(Bloomberg) -- Hall of Famers Magic Johnson and David Stern are joining a round of investment in a technology company that puts wearable sensors on basketball players to generate statistics in real time.

The two, along with Elysian Park Ventures, Sovereign’s Capital, IrishAngels, ward.ventures, Service Provider Capital and Greycroft Partners, for which Stern serves as an adviser, are investing $5 million in ShotTracker, a three-year-old company based outside of Kansas City, Kansas.

Here’s how it works: players wear sensors in their shoes, there’s another in a technology-enhanced Spalding ball and more installed above the court. As games unfold, data from the sensors generate statistics -- lineup comparisons and player efficiency ratings, for example -- information that can be shared with coaches or fans.

ShotTracker will add Johnson, a member of the five-time champion “Showtime” Los Angeles Lakers, and Stern, a former commissioner of the NBA, as advisers to the company. Earlier this year ShotTracker entered into a multiyear partnership with Spalding, the largest basketball equipment supplier, which is owned by Berkshire Hathaway through its Fruit of the Loom subsidiary.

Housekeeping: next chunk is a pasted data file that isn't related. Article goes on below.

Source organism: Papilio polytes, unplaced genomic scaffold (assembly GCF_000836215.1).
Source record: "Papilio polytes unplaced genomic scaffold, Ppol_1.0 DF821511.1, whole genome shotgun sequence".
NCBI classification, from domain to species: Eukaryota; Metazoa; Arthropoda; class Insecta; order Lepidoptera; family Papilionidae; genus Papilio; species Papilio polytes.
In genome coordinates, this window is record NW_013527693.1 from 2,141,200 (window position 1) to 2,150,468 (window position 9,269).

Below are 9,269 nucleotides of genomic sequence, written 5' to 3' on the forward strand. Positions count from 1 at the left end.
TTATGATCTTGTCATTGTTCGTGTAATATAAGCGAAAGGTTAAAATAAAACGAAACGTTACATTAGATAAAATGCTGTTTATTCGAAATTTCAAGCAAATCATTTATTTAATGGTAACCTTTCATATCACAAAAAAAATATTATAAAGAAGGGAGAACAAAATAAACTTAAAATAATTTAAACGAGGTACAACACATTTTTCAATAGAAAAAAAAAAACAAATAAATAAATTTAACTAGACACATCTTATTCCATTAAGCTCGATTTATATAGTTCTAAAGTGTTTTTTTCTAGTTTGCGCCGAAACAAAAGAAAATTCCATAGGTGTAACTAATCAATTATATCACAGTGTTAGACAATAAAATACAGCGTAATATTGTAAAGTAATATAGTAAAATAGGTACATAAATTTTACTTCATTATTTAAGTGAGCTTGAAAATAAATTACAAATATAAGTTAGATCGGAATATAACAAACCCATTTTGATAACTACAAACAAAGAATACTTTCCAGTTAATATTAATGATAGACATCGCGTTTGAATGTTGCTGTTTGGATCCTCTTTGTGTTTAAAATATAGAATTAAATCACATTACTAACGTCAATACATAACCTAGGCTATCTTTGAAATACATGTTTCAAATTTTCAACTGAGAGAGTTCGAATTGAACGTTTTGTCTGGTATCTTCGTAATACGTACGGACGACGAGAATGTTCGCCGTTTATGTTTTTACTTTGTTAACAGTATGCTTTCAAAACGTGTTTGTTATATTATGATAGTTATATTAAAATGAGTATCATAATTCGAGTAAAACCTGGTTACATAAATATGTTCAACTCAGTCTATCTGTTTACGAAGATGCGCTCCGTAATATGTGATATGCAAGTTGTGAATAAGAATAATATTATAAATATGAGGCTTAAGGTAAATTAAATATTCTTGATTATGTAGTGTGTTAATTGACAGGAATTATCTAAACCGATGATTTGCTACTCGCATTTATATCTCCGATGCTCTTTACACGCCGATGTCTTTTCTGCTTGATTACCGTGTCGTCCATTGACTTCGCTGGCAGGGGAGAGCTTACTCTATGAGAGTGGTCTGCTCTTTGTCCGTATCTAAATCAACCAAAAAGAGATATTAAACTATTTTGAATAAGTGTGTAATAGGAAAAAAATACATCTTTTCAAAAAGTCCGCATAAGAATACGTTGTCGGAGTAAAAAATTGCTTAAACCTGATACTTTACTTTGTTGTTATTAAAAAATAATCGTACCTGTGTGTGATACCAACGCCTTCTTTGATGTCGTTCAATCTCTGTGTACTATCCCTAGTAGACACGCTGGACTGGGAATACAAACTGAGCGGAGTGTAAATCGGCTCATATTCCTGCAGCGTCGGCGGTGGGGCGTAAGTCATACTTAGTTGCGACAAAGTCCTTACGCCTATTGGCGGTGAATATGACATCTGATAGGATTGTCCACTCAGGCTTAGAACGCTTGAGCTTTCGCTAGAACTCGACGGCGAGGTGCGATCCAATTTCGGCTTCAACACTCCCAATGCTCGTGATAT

Stern said the system isn’t targeting the highest level of basketball -- yet.

“It’s going to be in the 40,000 high schools,” Stern said in an interview. “It’s important for the development of basketball.”

Basketball is seeing a renewed interest in skills, including shooting, after many years of play built around dominant big men, Stern said. He noted the success and popularity of the Golden State Warriors’ Stephen Curry and Klay Thompson, who has a multiyear endorsement deal with ShotTracker and hosts a virtual basketball program in conjunction with the company.

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